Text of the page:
Thursday, March 24, 2016

The Easiest Way To Avoid Being Hacked

For decades we have been told by security professionals that the best way to stop from being hacked is to be careful when opening e-mail attachments, to install anti-virus software, and use a firewall. That has been the security mantra since the 1990s. If you’ll notice, we are not in the 1990s anymore. Hackers have had over 20 years to poke holes in those defenses, and have largely been successful. It is time for a new approach.

At a recent security conference, Avecto, a security product manufacturer, conducted an analysis of Microsoft Security Bulletins from 2015, focusing only on the security vulnerabilities labeled “Critical”. What they discovered is that 85% of the vulnerabilities exploited to hack a computer, can be mitigated by removing administrator privileges from the current user. In other words, if you use a "standard" user account as opposed to an "administrator" user account, malware could be stopped from being installed on your computer 85% of the time. What is the difference between "standard" and "administrator" user accounts? A "standard" user account cannot install software or make configuration changes to your computer. Only an "administrator" account can do that.

When you create your user account in Windows, you have a choice whether to create a "standard" or "administrator" user. You can also change the account type by going to Control Panel > User Accounts > Change Your Account Type. There has to be at least one “administrator” user on a computer. That means you will need to create two user accounts; one “standard” and one “administrator”. You use the “standard” one for your everyday activities and the “administrator” account just for making changes or installing software.

So, why don't most people use standard user accounts? The answer is convenience. They want the immediate gratification of installing software or making changes on the fly. Most users are not aware that Microsoft has already made it more convenient to user a standard user account. Since, Windows 7 you can now operate in your standard user account and install software by right clicking on the installation file and selecting from the menu "Run as Administrator". You will then be prompted to enter your administrator username and password. That means you can still stay logged in your standard user account, but invoke the administrator account when you need to without logging off and switching accounts.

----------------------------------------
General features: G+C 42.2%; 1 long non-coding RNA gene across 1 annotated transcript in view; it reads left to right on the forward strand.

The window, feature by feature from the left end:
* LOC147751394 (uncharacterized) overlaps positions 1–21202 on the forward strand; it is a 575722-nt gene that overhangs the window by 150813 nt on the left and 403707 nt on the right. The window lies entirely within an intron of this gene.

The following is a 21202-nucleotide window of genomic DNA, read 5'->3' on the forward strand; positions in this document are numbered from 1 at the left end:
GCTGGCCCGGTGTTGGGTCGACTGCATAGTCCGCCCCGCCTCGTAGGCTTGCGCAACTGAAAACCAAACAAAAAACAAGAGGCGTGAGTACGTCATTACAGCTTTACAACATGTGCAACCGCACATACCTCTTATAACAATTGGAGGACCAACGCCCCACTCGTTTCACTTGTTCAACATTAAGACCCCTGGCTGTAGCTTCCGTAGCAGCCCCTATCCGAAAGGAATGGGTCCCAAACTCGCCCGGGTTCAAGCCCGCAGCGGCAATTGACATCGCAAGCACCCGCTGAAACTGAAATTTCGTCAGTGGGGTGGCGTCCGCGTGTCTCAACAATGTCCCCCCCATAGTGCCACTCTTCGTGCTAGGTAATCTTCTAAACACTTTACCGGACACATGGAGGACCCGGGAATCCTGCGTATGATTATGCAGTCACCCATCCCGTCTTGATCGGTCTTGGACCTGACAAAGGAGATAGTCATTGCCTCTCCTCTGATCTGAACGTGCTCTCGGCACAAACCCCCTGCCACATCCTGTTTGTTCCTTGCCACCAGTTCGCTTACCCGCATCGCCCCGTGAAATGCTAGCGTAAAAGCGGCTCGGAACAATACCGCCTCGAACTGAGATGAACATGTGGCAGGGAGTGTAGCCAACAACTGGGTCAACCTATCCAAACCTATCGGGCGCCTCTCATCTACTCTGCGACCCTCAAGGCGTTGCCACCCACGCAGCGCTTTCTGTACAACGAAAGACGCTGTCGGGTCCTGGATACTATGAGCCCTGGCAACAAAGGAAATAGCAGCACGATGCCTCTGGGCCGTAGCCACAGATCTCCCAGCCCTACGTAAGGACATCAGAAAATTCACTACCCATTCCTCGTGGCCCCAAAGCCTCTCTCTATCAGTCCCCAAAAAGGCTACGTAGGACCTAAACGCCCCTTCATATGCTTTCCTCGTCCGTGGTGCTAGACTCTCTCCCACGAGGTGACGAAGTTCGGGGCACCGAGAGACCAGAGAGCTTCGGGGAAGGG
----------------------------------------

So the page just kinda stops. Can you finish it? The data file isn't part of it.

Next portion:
Working in a standard user account is essential for keeping the hackers from invading your computer. Consider these other findings:

● Of the 251 vulnerabilities in 2015 with a Critical rating, 85% were concluded to be mitigated by removing administrator rights ● 86% of Critical vulnerabilities affecting Windows, can be mitigated by removing administrator rights ● 99.5% of all vulnerabilities in Internet Explorer, can be mitigated by removing administrator rights ● 82% of vulnerabilities affecting Microsoft Office, can be mitigated by removing administrator rights ● 85% of Remote Code Execution vulnerabilities, can be mitigated by removing administrator rights ● 82% Critical vulnerabilities affecting Windows 10, can be mitigated by removing administrator rights ● 63% of all Microsoft vulnerabilities reported in 2015, can be mitigated by removing administrator rights.